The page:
From the beginning of time, worlds rise and worlds crash... And life is born and life is burned.

1838: Richard Wagner writes Rienzi. Seventy years later, a 17-year-old Adolf Hitler witnesses the composer’s first opera in performance - and is struck dumb. For Wagner, it was one of the greatest creative acts known to us. For Hitler, it sets in motion the greatest wave of human destruction we have ever seen. For both, the city of Dresden is their stage. 

Justin Fleming’s explosive new play is a story of creativity and destruction and the dark side of human inspiration. Of the fork in the road and how far you might travel along it before you are stopped. It is the story of Hitler and Wagner, and the woman who connected them through time.

Writer Justin Fleming | Director Suzanne Millar

With Yalin Ozucelik, Jeremy Waters, Ben Wood, Renee Lim, Thomas Campbell, Dorje Swallow

Set Design Patrick Howe; Lighting Design Benjamin Brockman; Sound Design Max Lambert; Stage Manager Charlie Vaux; Assistant Director Rebecca Blake; Production Assistant Hannah Goodwin; Production Manager Andrew McMartin; Producer John Harrison

Exhilaratingly theatrical... stirring, enthralling and surprisingly funny.
— Diana Simmonds, Stage Noise
Refreshing and exhilarating... a singular joy.
— John Shand, Sydney Morning Herald
Utterly thrilling.
— Jo Litson, Limelight Magazine
Against a backdrop monumental and historic, Fleming’s words sing with an enchanting beauty... Director Suzanne Millar very deftly negotiates the weaving realms of the play, taking us from real to imaginary, across terrains and timelines, for an impressively lucid telling of tales.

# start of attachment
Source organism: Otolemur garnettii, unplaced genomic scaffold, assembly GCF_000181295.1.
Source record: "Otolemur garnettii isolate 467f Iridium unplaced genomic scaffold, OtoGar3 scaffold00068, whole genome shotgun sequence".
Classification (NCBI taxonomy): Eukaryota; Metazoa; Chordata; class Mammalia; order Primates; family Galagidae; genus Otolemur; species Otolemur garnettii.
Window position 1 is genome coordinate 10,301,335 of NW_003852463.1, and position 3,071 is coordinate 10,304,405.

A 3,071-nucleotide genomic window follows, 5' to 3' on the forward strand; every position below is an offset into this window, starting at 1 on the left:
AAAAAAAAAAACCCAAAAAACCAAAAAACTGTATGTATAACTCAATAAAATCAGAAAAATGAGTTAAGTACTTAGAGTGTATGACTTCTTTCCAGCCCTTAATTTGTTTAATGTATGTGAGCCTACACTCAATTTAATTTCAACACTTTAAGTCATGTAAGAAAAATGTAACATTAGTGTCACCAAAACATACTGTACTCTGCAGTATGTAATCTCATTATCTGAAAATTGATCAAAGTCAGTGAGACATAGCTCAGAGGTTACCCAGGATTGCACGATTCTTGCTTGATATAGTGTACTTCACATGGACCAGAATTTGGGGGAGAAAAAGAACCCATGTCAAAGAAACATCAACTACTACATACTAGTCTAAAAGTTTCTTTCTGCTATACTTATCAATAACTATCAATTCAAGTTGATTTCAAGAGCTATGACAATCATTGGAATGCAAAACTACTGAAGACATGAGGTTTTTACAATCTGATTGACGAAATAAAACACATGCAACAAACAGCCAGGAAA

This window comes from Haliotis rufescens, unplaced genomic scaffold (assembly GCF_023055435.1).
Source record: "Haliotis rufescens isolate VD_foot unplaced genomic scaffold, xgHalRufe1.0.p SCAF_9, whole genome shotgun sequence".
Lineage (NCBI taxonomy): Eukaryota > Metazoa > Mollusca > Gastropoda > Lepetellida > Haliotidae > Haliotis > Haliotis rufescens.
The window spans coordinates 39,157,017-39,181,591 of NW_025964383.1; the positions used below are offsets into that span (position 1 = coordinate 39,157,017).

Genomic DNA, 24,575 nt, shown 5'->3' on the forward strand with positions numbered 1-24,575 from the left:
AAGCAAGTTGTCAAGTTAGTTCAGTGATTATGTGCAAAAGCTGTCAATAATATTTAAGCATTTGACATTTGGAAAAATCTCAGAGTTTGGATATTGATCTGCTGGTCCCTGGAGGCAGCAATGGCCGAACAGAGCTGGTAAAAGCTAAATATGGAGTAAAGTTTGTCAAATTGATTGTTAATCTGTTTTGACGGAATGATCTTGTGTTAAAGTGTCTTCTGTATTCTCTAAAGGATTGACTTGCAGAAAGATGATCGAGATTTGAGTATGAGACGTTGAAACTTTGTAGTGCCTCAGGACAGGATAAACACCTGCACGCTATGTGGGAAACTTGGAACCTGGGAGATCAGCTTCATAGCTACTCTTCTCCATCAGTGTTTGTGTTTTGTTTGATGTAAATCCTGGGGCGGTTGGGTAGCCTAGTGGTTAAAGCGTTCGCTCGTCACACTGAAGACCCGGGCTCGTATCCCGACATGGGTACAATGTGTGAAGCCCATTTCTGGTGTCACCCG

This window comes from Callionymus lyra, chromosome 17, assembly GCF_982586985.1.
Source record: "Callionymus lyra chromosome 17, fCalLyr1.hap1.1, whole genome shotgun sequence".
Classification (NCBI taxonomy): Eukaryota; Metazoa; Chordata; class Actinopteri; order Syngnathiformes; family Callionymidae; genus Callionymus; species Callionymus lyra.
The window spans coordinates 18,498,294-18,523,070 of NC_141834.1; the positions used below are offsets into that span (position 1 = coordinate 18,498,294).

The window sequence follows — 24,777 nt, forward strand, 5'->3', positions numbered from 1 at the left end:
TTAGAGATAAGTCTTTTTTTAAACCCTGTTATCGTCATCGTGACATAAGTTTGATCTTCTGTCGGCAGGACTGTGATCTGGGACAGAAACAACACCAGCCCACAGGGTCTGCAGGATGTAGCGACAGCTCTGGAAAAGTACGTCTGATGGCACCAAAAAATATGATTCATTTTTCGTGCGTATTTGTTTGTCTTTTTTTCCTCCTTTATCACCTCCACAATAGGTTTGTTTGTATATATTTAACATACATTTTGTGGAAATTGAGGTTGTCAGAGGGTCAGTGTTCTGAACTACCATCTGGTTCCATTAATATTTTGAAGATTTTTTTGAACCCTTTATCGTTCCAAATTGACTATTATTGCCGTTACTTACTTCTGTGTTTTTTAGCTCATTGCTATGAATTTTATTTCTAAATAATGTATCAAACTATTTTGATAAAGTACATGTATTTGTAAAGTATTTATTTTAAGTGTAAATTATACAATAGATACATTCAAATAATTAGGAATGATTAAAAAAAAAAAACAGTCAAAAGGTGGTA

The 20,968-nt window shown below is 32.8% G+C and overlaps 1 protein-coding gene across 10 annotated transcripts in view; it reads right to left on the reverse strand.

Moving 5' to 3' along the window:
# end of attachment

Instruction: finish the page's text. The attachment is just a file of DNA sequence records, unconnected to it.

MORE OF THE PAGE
— Suzy Wrong
A big production in an intimate space... See it at Kings Cross Theatre before it is inevitably adopted by bigger spaces.
— Judith Greenaway, Sydney Arts Guide
Under the baton and seemingly ever watchful eye of director Suzanne Millar this unmissable 75 minute production sweeps by. It is pitch perfect, rhythmically paced and bordering on utter brilliance.
— Mark Nagle, Theatre Now
Served in a single course, Dresden is big, meaty fare.
— Jason Blake, Audrey Arts Journal
Interesting and intriguing and incredibly well executed.
— Jade Kops, Broadway World
The flair and grandeur of a mainstage production... Every aspect of this production is sublime.
— Nicole Pingon, Playwave
Passes in a concentration of action and emotion that culminates in a dark confetti of desperation and dejection
— Carol Wimmer, Stage Whispers